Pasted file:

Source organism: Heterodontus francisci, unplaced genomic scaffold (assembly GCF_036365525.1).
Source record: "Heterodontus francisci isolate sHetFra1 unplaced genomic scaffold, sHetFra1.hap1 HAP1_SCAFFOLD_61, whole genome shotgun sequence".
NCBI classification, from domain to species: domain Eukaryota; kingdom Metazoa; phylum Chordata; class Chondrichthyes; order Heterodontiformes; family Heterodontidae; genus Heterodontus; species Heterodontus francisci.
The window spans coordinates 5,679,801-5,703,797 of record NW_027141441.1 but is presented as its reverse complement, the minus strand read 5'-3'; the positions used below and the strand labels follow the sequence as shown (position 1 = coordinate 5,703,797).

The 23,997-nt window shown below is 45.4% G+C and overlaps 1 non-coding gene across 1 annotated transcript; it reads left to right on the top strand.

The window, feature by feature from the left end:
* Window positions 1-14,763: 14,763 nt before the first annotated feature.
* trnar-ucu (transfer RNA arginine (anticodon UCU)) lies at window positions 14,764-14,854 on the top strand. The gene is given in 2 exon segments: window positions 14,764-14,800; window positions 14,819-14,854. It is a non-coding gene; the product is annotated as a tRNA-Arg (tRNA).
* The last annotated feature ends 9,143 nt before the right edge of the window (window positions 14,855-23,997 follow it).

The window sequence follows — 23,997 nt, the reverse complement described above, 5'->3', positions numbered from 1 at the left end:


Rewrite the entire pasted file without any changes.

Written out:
Source organism: Heterodontus francisci, unplaced genomic scaffold (assembly GCF_036365525.1).
Source record: "Heterodontus francisci isolate sHetFra1 unplaced genomic scaffold, sHetFra1.hap1 HAP1_SCAFFOLD_61, whole genome shotgun sequence".
NCBI classification, from domain to species: domain Eukaryota; kingdom Metazoa; phylum Chordata; class Chondrichthyes; order Heterodontiformes; family Heterodontidae; genus Heterodontus; species Heterodontus francisci.
The window spans coordinates 5,679,801-5,703,797 of record NW_027141441.1 but is presented as its reverse complement, the minus strand read 5'-3'; the positions used below and the strand labels follow the sequence as shown (position 1 = coordinate 5,703,797).

The 23,997-nt window shown below is 45.4% G+C and overlaps 1 non-coding gene across 1 annotated transcript; it reads left to right on the top strand.

The window, feature by feature from the left end:
* Window positions 1-14,763: 14,763 nt before the first annotated feature.
* trnar-ucu (transfer RNA arginine (anticodon UCU)) lies at window positions 14,764-14,854 on the top strand. The gene is given in 2 exon segments: window positions 14,764-14,800; window positions 14,819-14,854. It is a non-coding gene; the product is annotated as a tRNA-Arg (tRNA).
* The last annotated feature ends 9,143 nt before the right edge of the window (window positions 14,855-23,997 follow it).

The window sequence follows — 23,997 nt, the reverse complement described above, 5'->3', positions numbered from 1 at the left end: